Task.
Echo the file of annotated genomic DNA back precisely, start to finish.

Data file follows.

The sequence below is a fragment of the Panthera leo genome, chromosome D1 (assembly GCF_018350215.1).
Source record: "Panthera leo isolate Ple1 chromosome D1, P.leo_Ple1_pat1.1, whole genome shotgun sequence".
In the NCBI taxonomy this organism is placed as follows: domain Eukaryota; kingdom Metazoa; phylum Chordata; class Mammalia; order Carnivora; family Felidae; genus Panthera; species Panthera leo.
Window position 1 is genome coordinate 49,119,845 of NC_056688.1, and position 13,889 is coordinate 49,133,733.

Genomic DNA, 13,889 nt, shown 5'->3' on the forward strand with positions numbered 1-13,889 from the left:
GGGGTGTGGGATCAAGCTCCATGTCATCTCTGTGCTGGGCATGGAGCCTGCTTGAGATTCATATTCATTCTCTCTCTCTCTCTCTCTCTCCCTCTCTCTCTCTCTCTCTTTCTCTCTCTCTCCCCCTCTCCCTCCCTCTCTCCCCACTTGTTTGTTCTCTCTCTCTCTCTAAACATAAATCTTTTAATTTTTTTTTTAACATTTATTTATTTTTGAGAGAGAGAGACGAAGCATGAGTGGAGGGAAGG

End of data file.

The sequence below is a fragment of the Panthera leo genome, chromosome D1 (assembly GCF_018350215.1).
Source record: "Panthera leo isolate Ple1 chromosome D1, P.leo_Ple1_pat1.1, whole genome shotgun sequence".
In the NCBI taxonomy this organism is placed as follows: domain Eukaryota; kingdom Metazoa; phylum Chordata; class Mammalia; order Carnivora; family Felidae; genus Panthera; species Panthera leo.
Window position 1 is genome coordinate 49,119,845 of NC_056688.1, and position 13,889 is coordinate 49,133,733.

Genomic DNA, 13,889 nt, shown 5'->3' on the forward strand with positions numbered 1-13,889 from the left:
GGGGTGTGGGATCAAGCTCCATGTCATCTCTGTGCTGGGCATGGAGCCTGCTTGAGATTCATATTCATTCTCTCTCTCTCTCTCTCTCTCCCTCTCTCTCTCTCTCTCTTTCTCTCTCTCTCCCCCTCTCCCTCCCTCTCTCCCCACTTGTTTGTTCTCTCTCTCTCTCTAAACATAAATCTTTTAATTTTTTTTTTAACATTTATTTATTTTTGAGAGAGAGAGACGAAGCATGAGTGGAGGGAAGG